2019FallTeam4

From MAE/ECE 148 - Introduction to Autonomous Vehicles
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Introduction

Our team(Team 3-Ds on my transcript) chose to create a experimental comparison between an Intel Realsense 3D depth camera and a simple webcam for both static and dynamic obstacle avoidance. We chose to do this project for multiple reasons. One being that obstacle avoidance is always going to have to be considered when making autonomous vehicles, to help prevent damages to both the vehicle and its surroundings. The other being that no one has integrated the real sense into the donkey frame work and we hope that our donkey part and trial and error trying different 3D cameras will benefit the open source DonkeyCar community.

Team Members

Ysabelle Lam [MAE]

Jordan Prazak [ECE]

Hongjian Cui [UCSD Extension]

Design and Assembly of Donkey

Plate and Camera Mount Design

Webcam: The camera mount was designed to be adjustable as we did not know the optimal camera angle for both the indoor and outdoor track. The mount and camera case connect with using a M3 screw. The screw/nut combo allows the camera angle to be easily adjusted for optimal training.

Camera mount:

Team4 base.png

Camera case:

Team4 case.png


Intel Realsense: We started off having the real sense case at a 30 degree angle which we found to be the ideal angle with the webcam. However, with further use we found that it would be better to have the real sense at a flatter angle so that it could see further ahead and we could have a better use of the point cloud.

Mount Plate: We designed the mount plate with some tolerance. The car chassis was designed to be used for all terrain, so we wanted a mount plate that could keep up with the chassis.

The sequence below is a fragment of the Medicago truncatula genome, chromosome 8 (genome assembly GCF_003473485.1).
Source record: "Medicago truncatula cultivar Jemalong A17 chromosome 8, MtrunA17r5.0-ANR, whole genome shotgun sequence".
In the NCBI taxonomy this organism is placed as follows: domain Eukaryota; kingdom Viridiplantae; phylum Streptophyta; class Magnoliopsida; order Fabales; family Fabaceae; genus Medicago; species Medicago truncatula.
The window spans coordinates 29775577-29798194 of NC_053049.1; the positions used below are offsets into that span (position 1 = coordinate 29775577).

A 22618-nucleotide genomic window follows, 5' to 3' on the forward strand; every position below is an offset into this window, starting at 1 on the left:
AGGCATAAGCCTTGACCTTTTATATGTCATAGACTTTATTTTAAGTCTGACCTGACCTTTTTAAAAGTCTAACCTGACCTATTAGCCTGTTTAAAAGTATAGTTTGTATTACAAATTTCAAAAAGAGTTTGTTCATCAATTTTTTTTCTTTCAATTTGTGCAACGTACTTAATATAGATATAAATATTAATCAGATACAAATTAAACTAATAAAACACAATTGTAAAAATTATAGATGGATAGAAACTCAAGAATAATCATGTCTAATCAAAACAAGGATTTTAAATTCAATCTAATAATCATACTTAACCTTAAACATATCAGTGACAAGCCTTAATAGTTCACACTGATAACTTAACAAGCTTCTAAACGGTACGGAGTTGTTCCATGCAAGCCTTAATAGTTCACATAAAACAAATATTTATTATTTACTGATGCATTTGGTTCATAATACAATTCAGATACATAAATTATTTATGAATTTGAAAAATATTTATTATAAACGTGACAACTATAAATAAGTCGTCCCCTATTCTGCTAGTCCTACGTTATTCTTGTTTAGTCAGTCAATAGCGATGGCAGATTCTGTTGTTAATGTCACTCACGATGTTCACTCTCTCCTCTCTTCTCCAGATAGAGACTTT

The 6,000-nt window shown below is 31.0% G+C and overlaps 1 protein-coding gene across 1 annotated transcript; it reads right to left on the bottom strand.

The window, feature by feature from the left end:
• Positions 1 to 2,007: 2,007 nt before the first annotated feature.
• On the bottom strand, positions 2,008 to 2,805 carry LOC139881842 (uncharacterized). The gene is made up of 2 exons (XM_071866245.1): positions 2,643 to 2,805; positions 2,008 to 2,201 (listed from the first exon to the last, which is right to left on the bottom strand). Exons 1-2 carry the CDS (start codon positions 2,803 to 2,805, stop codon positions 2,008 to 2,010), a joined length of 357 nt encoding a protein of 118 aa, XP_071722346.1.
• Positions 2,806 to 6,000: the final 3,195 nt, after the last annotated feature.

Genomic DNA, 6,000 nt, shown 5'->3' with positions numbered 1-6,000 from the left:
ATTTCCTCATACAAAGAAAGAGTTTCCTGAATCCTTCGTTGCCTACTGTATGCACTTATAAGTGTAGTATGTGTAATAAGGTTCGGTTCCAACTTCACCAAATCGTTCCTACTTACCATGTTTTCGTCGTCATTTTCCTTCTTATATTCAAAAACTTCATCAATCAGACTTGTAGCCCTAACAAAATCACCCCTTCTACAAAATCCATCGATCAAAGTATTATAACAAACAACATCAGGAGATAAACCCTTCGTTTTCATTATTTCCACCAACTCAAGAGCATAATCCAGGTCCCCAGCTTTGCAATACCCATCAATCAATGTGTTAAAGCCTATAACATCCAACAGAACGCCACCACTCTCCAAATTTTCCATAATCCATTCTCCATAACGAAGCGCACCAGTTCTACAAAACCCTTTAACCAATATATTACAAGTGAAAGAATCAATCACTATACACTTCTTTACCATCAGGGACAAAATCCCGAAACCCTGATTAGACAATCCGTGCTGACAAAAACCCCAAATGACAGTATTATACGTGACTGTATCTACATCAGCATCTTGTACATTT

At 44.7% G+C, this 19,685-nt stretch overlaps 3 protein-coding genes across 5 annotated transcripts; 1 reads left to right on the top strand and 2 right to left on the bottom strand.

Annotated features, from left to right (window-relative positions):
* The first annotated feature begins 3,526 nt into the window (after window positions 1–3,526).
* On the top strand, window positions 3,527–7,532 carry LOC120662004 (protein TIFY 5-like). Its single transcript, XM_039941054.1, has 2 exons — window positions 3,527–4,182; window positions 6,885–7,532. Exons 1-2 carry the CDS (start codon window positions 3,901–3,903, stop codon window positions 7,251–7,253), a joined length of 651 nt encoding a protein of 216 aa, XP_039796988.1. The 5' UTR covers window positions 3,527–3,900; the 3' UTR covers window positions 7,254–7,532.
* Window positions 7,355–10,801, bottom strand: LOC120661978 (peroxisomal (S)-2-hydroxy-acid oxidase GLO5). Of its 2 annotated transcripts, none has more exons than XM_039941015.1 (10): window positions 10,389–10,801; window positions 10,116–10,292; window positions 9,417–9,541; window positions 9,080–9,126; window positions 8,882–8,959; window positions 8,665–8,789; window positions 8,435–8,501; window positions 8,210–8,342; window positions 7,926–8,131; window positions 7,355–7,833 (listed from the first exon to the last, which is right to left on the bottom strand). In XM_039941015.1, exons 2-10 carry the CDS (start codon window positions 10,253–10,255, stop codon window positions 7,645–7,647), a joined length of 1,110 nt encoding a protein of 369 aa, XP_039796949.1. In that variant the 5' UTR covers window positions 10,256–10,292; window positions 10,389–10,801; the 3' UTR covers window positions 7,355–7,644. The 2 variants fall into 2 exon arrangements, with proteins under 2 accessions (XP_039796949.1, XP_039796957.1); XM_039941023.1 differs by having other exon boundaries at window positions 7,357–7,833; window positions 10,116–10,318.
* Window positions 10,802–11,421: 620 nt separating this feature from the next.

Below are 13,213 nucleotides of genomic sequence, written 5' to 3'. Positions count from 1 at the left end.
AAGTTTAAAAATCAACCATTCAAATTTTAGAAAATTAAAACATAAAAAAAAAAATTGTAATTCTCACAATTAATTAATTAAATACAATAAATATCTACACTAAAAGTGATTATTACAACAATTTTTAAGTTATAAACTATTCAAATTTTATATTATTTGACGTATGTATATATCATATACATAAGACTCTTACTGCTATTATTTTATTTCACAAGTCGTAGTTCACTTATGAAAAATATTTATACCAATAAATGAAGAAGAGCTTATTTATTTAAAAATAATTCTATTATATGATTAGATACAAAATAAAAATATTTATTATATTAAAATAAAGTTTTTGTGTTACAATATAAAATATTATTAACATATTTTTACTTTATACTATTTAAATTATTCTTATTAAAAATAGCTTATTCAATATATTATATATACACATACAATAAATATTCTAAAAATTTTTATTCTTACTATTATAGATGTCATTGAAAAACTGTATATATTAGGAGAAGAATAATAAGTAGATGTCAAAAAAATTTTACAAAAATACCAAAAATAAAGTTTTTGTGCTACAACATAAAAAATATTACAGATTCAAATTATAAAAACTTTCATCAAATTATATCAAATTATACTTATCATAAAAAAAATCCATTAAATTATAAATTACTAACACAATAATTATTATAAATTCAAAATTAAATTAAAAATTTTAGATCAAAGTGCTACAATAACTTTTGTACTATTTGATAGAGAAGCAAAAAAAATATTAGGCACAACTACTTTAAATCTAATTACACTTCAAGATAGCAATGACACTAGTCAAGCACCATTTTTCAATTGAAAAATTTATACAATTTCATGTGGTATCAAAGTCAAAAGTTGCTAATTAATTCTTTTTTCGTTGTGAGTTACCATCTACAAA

Mount plate CAD

Team4 mountplate.png


Wiring Schematic

Team4 schematic.jpg

Autonomous Driving using Donkey Car Neural Network Training

Indoor

Indoor video with autonomous lap.

Outdoor

Outdoor video with autonomous lap.

Sample loss diagram after training:

H5 loss.png

Project: 3D Camera v. Webcam Obstacle Avoidance

Choosing 3D Camera

Structure Sensor

Sensor.jpg

-Software development kit only in C++

-No viable way to transfer depth data gained from the camera to run in python file for real time.

-Could not implement into donkey framework.


Structure Core

Core.jpg

-SDK in python

-Now able to collect depth and IR data in python

-Wrote/ found programs to implement in donkey

-Only does depth field and infrared meaning there is no RGB values

-Will be a problem with outdoors (as sunlight is IR) and there is no other data to rely on outdoors


Intel Realsense

Realsense.png

-SDK in python

-Marketed for both indoor and outdoor use

-Collects calibrated imaging sub-system that features Active IR or Passive Stereo Depth technology, RGB images, rolling or global shutter image sensor technology, wide or standard FOV

-Meaning point cloud and images are not dependent on IR

insert image of real sense

Mounting Camera

We started off having the real sense case at a 30 degree angle which we found to be the ideal angle with the webcam. However, with further use we found that it would be better to have the real sense at a flatter angle so that it could see further ahead and we could have a better use of the point cloud.

You can see the final iteration here:

Pinkreal.jpg

Donkey Part for Realsense

Removing an RGB Channel to fit Depth Data

This part removed green channel data from RGB and replaced with depth data. Allowing the data to be used to train in the donkey car framework.

Image that car sees with removed green channel:

Green pic.jpg

Integrating both RGB and Depth Data

With this part the depth and RGB are obtained by vertically concatenating colorized depth image with RGB data. It also added post processing of data provided by Realsense (spatial/temporal filtering, hole filling). The depth data is only 1 layer, so using a 3 color image to represent depth causes redundant pixel values. To solve this we split the depth image by 3 and spread over 3 layers (R,G,B) in order to reduce image size and improve training time.

Insert images.

Static Obstacle Comparison

Indoor Track

Outdoor Track

Dynamic Obstacle Comparison

Indoor Track

Outdoor Track

Conclusions

Camera Recommendation

Problems Encountered and Lessons Learned

This project had its ups and downs. Ultimately, we accomplished what we set out to do but we hit some hiccups along the way. Ultimately what we learned was to read documentation and product support before attempting to implement a product. We also learned code wrappers are a blessing.